There is one thing, though, about this genre or sub-genre—
Why is it that all too often, space opera features a back-story where humanity has returned to having an overall, ruling royalty—
Take a step back for a moment, and consider the evolution of this whole "royalty" thing. Early tribal and family groups had leaders, usually being the strongest, fittest and best suited to both survive and to lead. We can observe that today in the animal kingdom at large. The alpha male of a kangaroo flock near where I live is a cantankerous old sod that carries plenty of scars from fending off pretenders to his "throne".
As humanity became more "civilized", hereditary kingship overtook the older concept of tribal leaders being those best suited to lead. Sure, there is nothing stopping the incumbent's genes producing a "good" ruler, but it sure as heck doesn't ensure production of the "fittest" or "best". Consider the state of the European royalty by the late nineteenth century. Most of them were related. Queen Victoria was cousin, mother, grandmother or aunt to most of the European royal pack! So the inevitable happened—
At the same time that royalty were doing their best to interbreed themselves out of existence, growing social awareness led to increasing upheaval against the hereditary rule concept. Consider for example the Stuarts' adamant view of their divine right to rule, which was a major contributing factor to the English Civil War that saw Charles I deposed and beheaded. The state of play today is that the concept of the all-powerful ruling royalty has all but disappeared. The few remainders, certainly in Europe, are only figureheads and supposed tourist attractions (not to mention grist for the gossip magazines).
From at least as far back as Asimov's wonderful Foundation series, space opera all too often expects the reader to believe that humanity suddenly returned to the concept of a ruling, all-powerful royalty. Walter H. Hunt's Dark Wing series, a piece of militarist space opera I otherwise quite enjoyed, had a back-story of Earth having suffered greatly during a War of Succession. I can accept the concept of wars being fought between different factions or creeds seeking to rule, but wars being fought to put an all-powerful ruling royalty back in charge? The internal critic just leapt into warp drive.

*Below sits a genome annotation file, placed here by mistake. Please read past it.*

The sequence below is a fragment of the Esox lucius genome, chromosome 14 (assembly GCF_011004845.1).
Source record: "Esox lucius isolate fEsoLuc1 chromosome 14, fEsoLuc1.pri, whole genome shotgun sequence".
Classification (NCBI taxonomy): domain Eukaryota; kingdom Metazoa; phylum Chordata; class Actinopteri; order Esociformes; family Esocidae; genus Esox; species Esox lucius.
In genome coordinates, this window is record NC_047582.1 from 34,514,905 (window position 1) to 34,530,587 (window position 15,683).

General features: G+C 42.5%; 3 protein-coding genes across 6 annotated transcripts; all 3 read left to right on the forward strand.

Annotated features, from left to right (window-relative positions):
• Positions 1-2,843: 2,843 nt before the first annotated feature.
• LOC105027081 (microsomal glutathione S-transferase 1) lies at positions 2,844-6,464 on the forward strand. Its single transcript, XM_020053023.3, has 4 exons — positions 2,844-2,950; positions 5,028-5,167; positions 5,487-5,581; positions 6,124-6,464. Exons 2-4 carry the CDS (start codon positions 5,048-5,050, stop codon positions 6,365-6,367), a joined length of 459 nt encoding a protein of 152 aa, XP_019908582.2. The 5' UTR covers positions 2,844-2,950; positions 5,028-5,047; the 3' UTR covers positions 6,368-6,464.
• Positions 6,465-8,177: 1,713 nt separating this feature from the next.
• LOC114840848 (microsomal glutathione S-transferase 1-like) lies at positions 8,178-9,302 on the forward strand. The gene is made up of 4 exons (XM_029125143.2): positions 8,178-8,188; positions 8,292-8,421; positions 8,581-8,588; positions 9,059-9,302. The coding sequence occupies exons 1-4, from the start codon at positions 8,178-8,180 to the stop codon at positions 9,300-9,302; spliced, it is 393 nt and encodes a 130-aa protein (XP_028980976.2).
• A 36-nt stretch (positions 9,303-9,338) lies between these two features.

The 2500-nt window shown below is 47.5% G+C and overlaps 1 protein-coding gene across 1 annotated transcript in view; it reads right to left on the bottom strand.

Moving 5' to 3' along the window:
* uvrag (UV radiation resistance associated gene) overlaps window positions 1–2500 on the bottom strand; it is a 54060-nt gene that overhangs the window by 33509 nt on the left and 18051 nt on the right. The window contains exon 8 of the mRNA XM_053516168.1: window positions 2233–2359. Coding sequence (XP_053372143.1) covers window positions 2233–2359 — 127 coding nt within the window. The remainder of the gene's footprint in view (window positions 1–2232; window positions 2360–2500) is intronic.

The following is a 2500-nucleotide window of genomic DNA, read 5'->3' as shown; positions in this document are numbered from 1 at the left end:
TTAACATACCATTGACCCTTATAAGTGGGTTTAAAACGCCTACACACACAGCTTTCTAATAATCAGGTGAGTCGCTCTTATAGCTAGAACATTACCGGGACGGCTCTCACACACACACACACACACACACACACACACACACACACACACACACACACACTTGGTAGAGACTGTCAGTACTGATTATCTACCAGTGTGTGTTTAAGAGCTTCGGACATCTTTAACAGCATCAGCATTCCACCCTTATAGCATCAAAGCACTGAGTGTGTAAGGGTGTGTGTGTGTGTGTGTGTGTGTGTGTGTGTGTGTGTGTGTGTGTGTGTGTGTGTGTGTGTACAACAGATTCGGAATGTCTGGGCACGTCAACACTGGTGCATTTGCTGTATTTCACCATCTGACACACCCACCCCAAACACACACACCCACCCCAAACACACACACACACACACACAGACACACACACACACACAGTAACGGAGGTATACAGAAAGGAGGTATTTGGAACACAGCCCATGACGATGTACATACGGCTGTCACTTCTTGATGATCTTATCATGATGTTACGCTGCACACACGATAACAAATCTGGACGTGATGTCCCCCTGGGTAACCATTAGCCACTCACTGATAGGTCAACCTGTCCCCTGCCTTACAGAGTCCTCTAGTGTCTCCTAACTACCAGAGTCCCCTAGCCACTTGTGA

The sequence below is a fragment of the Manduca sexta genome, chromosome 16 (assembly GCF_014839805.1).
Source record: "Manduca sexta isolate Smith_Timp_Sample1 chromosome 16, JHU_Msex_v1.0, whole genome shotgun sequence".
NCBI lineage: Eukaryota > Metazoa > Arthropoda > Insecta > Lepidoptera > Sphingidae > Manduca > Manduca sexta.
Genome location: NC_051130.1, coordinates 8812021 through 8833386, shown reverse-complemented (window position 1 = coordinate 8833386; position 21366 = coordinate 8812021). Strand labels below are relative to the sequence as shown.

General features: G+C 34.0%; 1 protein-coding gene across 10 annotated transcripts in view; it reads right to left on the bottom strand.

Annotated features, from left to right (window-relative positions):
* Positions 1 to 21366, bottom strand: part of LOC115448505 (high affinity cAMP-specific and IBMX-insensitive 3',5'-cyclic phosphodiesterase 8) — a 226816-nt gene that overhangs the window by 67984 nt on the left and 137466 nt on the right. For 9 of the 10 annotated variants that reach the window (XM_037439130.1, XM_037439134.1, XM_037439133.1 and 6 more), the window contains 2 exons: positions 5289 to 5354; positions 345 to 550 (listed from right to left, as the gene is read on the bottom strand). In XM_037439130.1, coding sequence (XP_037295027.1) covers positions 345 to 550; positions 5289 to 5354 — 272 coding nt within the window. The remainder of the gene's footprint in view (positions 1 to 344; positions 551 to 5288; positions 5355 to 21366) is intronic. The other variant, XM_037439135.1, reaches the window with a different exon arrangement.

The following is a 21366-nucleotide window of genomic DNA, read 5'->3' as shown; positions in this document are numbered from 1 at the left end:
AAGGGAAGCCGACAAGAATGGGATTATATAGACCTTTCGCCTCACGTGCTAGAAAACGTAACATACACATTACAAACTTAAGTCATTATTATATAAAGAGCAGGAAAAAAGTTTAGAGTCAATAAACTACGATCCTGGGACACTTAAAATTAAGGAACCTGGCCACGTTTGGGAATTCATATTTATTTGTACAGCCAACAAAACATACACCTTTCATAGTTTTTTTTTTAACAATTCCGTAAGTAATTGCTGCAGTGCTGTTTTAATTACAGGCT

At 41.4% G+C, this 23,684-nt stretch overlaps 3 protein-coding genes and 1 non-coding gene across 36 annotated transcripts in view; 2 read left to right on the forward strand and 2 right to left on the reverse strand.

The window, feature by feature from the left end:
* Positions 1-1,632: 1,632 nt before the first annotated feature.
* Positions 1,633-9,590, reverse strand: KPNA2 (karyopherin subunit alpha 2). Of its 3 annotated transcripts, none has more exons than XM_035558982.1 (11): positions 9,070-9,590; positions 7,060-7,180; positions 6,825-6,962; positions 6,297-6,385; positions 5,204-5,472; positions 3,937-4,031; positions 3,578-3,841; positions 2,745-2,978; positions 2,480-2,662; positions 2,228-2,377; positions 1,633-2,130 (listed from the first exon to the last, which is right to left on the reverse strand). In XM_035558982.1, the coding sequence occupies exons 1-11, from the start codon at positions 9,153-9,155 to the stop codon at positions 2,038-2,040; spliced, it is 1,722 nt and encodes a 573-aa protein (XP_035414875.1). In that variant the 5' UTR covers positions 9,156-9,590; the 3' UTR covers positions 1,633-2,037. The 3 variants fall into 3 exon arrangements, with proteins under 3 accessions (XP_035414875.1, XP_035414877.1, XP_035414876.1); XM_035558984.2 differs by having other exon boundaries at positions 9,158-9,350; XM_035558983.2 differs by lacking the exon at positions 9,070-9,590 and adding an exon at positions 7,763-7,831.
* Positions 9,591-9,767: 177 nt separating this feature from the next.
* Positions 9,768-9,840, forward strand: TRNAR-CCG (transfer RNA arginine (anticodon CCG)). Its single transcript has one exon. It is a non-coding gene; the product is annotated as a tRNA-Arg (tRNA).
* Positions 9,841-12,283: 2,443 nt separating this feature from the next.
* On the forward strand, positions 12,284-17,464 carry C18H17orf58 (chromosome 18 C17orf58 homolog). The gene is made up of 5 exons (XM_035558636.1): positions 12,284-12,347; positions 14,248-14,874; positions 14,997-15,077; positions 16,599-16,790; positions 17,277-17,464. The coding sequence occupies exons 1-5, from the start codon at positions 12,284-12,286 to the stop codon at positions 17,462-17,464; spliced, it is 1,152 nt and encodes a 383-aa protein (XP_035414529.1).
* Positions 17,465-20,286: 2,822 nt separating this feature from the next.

I can readily suspend disbelief about all sorts of technologies and alien life forms, but the concept of an inexplicable and sudden urge to support a royalty rerun? It does help, however, if there is something particularly interesting about the ruling party that adds to the story. For example, Simon R. Green's Empress Lionstone in his Deathstalker series was such a psychotic, homicidal and insanely nasty bitch that I just had to keep reading. Although, after the inevitable rebellion was won and the Empress deposed, I never quite understood the populace's sudden desire for a constitutional monarchy. Emperor Palatine in George Lucas's Star Wars was another that was a little different—
Chris Bunch and Allen Cole with their Sten series had an Emperor voted into the role of all-powerful ruler-for-life because he controlled the energy source which made interstellar flight possible. As much as I enjoyed Sten, that concept was a bit hard for me to swallow. Of course, the interesting twist was that this Emperor had made arrangements which ensured that clones of him automatically appeared after he had died, following a suitable period of the populace experiencing life without the energy source that he alone controlled. The rule-for-life became a rule-for-many-lives-of-one-man with the populace apparently generally accepting his regular reappearance.
In fairness, probably every other reasonably expected alternative has been explored and used, but we seem to keep returning all too often to the same gambit. We are also often asked to accept that the all-powerful hereditary ruling elite are usually the product of a long-lived, unbroken hereditary line. Green's Empress was the latest in a 900-year dynasty. The wonderful Frank Herbert in Dune had Emperor Shaddam as the latest in the 10,000-year House Corrino dynasty. Asimov's ruling royalty in Foundation, prior to the collapse of the Empire, was another product of extremely long-lived dynasties.
Why such long dynasties? Are we expected to accept that humanity, a species that seems to become more skeptical of things as it ages, accepts that situation unquestioningly? Or that in the high-tech far futures of space opera, other prospective claimants to the throne or anti-royalist rebels are never successful, or at least not until our heroes of that particular story arrive on the scene?
The thing is that it doesn't have to be like that. Kevin J. Anderson in his Seven Suns saga gave us an earthly ruling royalty with a public façade of appearing to rule and make the decisions. His Majesty was, however, just a figurehead behind which a faceless bureaucracy ran things, largely through the hands of one individual. When a king had outlived his usefulness, the incumbent, in at least one instance, was given a new identity and permitted to disappear into peaceful oblivion while the public mourned his supposed death. The heir to the throne had been carefully selected and prepared beforehand. No matter if the king had failed to produce a suitable heir—
So space opera rules, even if I don't necessarily like whom they have doing the ruling. With so many other angles, however, do we really have to keep resorting to the worn-out royalty concept?